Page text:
Don DeLillo on Bookstores

American novelist describes the unique atmosphere of the contemporary bookstore

In the first chapter of Don DeLillo's Mao II, a protagonist wanders the commercial ground plan of a contemporary American bookstore:
He walked among the bookstore shelves, hearing Muzak in the air. There were rows of handsome covers, prosperous and assured. He felt an excitement, hefting a new book, fitting hand over sleek spine, seeing lines of type jitter past his thumb as he let the pages fall. He was a young man, shrewd in his fervors, who knew there were books he wanted to read and others he absolutely had to own, the ones that gesture in special ways, that have a rareness or daring, a charge of heat that stains the air around them. He made a point of checking authors' photos, browsing at the south wall. He examined books stacked on tables and set in clusters near the cash terminals. He saw stacks on the floor five feet high, arranged in artful fanning patterns. There were books standing on pedestals and bunched in little gothic snuggeries. Bookstores made him slightly sick at times. He looked at the gleaming best-sellers. People drifted through the store, appearing caught in some unhappy dazzlement. There were books on step terraces and Lucite wall-shelves, books in pyramids and theme displays. He went downstairs to the paperbacks, where he stared at the covers of mass-market books, running his fingertips erotically over the raised lettering. Covers were lacquered and gilded. Books lay cradled in nine-unit counterpacks like experimental babies. He could hear them shrieking Buy me. There were posters for book weeks and book fairs. People made their way around shopping cartons, stepping over books scattered on the floor. He went to the section on modern classics and found Bill Gray's to lean novels in their latest trade editions, a matched pair banded in austere numbers and rusts. He liked to check the shelves for Bill.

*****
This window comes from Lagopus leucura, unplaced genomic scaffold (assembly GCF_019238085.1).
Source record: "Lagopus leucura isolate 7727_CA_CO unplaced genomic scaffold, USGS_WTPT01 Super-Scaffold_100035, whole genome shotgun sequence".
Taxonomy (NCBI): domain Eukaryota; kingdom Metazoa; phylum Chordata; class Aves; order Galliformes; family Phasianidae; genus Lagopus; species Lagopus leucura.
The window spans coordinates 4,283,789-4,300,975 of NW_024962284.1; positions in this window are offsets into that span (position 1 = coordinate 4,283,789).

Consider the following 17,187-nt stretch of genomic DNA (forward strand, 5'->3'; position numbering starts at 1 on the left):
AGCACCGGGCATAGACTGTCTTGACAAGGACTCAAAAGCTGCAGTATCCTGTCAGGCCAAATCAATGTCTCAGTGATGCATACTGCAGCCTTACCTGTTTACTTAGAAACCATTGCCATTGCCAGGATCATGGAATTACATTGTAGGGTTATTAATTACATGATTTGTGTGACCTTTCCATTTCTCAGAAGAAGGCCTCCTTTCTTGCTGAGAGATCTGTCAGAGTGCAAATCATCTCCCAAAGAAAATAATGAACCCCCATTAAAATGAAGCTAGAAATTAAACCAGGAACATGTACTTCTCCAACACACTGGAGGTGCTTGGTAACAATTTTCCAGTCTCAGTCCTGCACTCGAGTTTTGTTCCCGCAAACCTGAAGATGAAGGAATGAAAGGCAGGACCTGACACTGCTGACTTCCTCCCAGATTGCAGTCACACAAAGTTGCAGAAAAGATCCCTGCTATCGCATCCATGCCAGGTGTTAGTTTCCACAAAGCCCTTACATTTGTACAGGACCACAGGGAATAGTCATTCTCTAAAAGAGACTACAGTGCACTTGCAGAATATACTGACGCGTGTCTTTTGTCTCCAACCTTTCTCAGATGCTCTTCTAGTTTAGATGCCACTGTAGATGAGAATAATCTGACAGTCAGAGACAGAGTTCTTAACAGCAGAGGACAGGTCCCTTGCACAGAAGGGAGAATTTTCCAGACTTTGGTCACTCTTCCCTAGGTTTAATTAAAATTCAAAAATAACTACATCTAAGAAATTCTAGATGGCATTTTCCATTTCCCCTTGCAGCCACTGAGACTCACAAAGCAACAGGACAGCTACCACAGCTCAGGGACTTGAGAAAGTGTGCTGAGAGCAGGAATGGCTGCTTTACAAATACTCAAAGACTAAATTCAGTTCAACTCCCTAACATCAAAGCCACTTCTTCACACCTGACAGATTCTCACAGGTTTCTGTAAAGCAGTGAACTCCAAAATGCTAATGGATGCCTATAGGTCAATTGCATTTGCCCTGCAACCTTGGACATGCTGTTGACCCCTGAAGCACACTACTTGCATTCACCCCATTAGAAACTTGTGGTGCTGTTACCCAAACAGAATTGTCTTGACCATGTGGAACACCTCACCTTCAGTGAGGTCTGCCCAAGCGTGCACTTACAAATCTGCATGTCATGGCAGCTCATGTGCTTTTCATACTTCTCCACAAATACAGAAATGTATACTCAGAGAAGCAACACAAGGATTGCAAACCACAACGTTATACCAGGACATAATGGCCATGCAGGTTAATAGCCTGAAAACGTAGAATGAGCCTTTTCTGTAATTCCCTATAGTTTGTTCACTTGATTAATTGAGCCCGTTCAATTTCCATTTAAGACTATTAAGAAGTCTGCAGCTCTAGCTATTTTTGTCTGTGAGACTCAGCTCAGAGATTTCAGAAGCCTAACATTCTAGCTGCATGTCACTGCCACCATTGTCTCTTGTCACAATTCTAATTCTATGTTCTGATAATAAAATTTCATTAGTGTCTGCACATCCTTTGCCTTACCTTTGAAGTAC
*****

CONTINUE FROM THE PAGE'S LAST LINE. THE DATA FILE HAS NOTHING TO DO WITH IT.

Don DeLillo, Mao II
Also at A Piece of Monologue: